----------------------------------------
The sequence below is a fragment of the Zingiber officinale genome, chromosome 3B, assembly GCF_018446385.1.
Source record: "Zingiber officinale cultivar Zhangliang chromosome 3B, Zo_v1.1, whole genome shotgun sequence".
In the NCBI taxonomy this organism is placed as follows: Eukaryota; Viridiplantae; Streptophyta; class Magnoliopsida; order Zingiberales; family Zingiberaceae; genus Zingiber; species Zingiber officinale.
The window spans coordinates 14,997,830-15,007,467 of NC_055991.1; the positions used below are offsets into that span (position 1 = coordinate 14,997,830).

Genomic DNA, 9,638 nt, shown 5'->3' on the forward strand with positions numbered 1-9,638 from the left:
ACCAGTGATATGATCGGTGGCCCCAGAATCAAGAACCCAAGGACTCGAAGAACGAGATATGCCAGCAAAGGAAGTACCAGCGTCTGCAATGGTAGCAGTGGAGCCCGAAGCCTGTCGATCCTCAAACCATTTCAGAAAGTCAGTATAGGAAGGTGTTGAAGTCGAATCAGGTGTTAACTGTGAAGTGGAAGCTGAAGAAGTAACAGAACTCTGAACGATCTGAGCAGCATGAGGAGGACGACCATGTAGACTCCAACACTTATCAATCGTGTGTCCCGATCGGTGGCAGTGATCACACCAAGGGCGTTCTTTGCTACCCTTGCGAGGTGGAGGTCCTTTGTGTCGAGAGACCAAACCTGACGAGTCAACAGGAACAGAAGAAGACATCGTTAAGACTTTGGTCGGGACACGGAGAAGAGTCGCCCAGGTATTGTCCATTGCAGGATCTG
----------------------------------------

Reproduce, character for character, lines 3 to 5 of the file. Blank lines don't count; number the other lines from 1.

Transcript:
In the NCBI taxonomy this organism is placed as follows: Eukaryota; Viridiplantae; Streptophyta; class Magnoliopsida; order Zingiberales; family Zingiberaceae; genus Zingiber; species Zingiber officinale.
The window spans coordinates 14,997,830-15,007,467 of NC_055991.1; the positions used below are offsets into that span (position 1 = coordinate 14,997,830).

Genomic DNA, 9,638 nt, shown 5'->3' on the forward strand with positions numbered 1-9,638 from the left: